At this time, when Agriculture is fashionable among the Great, it appears to me that a Collection of Poems on that subject, and others connected with it, published in a handsome manner, and at a moderate price, might be acceptable to the public; in which case Dodsley's Poem I consider as worthy of being rescued from oblivion. But should not that be the case, the present Drama is worthy of preservation on the stage, and will ever, I think, be a favourite.
In his fable Dodsley has varied considerably from his original, and probably with a desire to compliment his countryman. In the Ballad the Miller is represented in an unfavourable light. He is a poacher and treats the king with venison stolen out of his own forest; whereas Dodsley makes him one of the keepers and an honest man, preserving the deer from nightly depredators. In the song, indeed, which Dodsley had put into the mouth of Joe, and which the Miller called “ your last new « song," and which is to be considered as an illustration of the happy state of a Miller, and an exposition of his practice, he makes the Miller crib 66 without scruple from other men's sacks;" a practice highly dishonest, and not to be mentioned with complacency, nor with levity. I have, therefore, preserved the consistency of the Miller's character, and given a directly contrary turn to that verse.
All the story respecting the love of Richard and Peggy and the conduct of Lord Lurewell is the invention of the Dramatist. A difficulty here seems to present itself, especially to the dramatic and poetic historian, who gets his history from the Ballad of Fair Rosamond, from Addison's Opera of Rosamond, from Hawkins' Henry and Rosamond, and from Hull's Tragedy of Henry the Sesond, or the Fall of Rosamond, how the king, who himself lived in a state of adultery could censure and punish the conduct of Lord Lurewell. The true historian, however, receives the account of Henry's amour with Rosamond with much diffidence. Hume does not notice it, (at least not to the best of my recollection, nor do I find any trace of it by the Index) and, of other historians it may be said, that their accounts are so contradictory, that little stress, perhaps, should be laid upon it; and to give his character all possible advantage, for the effect of the piece, it shall be here laid before the reader in the words of Hume:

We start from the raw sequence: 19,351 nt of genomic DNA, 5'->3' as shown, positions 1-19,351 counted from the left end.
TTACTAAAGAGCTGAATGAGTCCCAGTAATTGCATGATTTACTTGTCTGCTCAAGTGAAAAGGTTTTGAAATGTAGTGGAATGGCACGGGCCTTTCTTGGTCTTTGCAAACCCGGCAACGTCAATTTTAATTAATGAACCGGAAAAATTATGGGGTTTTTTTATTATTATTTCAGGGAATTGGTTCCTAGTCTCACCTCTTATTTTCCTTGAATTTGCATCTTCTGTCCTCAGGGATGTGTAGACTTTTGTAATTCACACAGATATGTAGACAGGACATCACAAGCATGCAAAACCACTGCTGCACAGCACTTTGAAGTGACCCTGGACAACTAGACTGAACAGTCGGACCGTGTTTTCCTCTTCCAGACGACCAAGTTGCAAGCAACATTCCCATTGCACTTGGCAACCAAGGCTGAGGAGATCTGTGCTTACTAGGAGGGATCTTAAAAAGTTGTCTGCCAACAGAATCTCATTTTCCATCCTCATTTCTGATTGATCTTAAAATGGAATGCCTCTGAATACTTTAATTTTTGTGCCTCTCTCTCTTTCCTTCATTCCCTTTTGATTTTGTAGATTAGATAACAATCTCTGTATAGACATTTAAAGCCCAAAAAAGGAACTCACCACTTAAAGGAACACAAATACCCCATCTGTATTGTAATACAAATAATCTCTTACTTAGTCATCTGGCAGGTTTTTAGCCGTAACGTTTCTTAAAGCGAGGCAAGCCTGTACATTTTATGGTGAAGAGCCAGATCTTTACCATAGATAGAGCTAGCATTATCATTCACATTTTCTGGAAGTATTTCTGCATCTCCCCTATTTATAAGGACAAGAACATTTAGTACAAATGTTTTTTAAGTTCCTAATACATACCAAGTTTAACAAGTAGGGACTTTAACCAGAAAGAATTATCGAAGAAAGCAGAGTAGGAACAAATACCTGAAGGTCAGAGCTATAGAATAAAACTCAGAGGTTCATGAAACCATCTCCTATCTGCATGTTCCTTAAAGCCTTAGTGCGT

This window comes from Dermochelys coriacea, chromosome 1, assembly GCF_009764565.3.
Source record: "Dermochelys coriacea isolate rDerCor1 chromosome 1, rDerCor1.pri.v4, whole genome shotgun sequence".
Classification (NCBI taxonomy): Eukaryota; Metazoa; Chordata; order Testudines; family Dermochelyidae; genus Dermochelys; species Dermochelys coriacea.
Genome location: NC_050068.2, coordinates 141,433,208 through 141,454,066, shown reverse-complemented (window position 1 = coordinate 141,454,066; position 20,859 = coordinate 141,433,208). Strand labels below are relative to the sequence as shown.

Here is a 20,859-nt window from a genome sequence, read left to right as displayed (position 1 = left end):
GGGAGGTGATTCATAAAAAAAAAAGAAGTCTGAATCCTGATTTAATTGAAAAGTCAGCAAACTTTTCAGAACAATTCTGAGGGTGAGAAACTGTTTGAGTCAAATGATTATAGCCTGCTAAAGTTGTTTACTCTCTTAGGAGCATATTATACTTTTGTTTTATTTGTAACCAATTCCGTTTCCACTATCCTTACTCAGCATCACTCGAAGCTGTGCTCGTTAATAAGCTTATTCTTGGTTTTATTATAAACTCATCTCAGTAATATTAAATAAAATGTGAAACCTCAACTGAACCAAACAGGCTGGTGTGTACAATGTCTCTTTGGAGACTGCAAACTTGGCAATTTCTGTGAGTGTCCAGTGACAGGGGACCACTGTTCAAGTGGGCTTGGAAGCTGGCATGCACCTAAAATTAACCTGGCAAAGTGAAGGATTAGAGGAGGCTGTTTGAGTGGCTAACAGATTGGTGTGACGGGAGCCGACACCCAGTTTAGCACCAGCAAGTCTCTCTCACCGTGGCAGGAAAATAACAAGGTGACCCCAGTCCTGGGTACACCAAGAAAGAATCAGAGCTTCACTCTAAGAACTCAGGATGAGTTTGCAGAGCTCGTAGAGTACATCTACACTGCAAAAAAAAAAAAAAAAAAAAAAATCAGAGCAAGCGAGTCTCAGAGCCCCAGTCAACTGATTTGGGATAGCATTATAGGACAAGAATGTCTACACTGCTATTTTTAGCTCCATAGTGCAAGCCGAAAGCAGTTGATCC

6 Thus died, in the fifty-eighth year of his age, and “ thirty-fifth of his reign, the greatest prince of his time w for wisdom, virtue, and abilities, and the most pow66 erful in extent of dominion of all those that had ever 66 filled the throne of England. His character, in pri. 66 vate as well as in public life, is almost without a ble6 mish; and he seems to have possessed every accomplish
“ ment, both of body and mind, which makes a man “ either estimable or amiable. He was of a middle sta" ture, strong and well proportioned; his countenance